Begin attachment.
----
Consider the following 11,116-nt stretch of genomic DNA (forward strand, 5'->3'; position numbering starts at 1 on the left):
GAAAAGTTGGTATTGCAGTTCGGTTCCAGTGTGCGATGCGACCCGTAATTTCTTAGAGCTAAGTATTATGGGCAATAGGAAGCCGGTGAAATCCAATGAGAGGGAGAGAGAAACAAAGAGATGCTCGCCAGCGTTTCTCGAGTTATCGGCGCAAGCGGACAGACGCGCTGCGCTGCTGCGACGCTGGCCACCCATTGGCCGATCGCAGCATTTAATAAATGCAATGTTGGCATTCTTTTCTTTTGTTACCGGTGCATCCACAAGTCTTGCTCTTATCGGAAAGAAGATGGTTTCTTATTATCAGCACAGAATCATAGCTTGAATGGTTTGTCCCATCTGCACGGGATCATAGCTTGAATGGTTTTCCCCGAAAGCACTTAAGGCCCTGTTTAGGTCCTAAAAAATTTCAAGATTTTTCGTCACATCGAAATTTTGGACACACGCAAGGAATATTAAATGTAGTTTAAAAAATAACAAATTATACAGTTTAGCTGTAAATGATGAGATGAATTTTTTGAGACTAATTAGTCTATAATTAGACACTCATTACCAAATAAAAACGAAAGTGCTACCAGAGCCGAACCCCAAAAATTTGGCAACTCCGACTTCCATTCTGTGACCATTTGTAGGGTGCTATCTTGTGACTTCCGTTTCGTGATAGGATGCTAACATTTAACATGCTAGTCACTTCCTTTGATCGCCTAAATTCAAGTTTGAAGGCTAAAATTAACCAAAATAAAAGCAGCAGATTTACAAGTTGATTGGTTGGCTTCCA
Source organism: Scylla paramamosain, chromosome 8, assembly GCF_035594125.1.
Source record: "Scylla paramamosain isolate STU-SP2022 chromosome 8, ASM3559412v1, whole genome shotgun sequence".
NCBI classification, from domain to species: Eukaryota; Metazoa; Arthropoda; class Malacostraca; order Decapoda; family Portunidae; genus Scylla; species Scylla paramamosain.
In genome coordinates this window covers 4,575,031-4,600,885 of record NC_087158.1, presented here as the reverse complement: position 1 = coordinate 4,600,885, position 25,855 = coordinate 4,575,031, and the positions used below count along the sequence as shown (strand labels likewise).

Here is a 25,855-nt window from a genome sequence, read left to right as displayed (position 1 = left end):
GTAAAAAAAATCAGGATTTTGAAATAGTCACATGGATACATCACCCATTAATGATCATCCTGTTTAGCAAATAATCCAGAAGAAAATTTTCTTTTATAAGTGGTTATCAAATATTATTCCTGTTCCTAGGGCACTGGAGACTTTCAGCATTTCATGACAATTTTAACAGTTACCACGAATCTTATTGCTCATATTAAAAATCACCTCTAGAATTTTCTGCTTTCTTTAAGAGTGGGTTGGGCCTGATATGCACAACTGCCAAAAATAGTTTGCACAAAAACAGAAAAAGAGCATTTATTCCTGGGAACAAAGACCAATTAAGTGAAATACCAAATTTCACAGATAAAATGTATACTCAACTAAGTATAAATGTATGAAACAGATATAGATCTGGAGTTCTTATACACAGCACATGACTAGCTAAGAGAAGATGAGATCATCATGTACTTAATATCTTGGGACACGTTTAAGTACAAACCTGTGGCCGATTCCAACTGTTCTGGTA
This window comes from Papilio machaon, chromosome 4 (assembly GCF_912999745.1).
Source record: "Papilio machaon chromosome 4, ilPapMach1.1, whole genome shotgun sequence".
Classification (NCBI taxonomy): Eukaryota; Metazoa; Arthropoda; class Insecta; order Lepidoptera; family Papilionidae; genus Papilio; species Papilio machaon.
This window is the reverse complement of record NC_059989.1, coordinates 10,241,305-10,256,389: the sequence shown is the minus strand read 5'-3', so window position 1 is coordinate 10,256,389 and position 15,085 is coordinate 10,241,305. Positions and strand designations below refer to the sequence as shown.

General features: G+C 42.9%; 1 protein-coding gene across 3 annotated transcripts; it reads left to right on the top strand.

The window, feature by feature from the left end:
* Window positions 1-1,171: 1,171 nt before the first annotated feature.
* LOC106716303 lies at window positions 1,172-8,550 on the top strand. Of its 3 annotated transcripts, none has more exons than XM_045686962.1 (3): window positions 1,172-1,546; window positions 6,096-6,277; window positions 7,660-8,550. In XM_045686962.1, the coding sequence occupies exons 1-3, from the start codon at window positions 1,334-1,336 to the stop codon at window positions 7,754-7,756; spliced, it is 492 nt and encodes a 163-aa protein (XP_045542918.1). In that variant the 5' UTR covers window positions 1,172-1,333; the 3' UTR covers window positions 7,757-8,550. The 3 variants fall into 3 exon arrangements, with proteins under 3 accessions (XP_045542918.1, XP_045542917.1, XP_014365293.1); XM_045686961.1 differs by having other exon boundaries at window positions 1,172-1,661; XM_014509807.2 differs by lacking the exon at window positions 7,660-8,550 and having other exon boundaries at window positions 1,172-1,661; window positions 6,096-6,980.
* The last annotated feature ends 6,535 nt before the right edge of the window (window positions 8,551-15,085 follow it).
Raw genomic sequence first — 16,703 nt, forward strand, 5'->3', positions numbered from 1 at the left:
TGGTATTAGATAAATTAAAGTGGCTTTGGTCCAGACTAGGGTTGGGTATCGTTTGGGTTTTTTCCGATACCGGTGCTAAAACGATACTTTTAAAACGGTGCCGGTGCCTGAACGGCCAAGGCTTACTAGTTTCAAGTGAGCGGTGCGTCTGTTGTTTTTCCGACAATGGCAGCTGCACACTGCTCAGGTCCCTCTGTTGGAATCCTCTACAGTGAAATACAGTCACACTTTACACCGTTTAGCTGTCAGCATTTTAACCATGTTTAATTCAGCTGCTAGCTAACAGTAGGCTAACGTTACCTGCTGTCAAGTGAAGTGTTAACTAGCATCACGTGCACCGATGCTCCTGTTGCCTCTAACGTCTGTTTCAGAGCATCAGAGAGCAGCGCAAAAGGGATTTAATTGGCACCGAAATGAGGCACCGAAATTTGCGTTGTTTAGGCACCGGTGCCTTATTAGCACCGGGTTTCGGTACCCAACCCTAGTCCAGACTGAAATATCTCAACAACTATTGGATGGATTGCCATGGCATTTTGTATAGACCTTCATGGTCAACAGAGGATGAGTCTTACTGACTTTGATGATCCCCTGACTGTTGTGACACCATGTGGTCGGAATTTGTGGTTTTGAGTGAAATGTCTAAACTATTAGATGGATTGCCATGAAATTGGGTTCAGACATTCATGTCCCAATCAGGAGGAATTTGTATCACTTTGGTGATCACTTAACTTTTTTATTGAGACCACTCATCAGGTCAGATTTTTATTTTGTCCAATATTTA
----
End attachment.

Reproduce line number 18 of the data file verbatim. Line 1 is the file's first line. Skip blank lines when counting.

Raw genomic sequence first — 16,703 nt, forward strand, 5'->3', positions numbered from 1 at the left: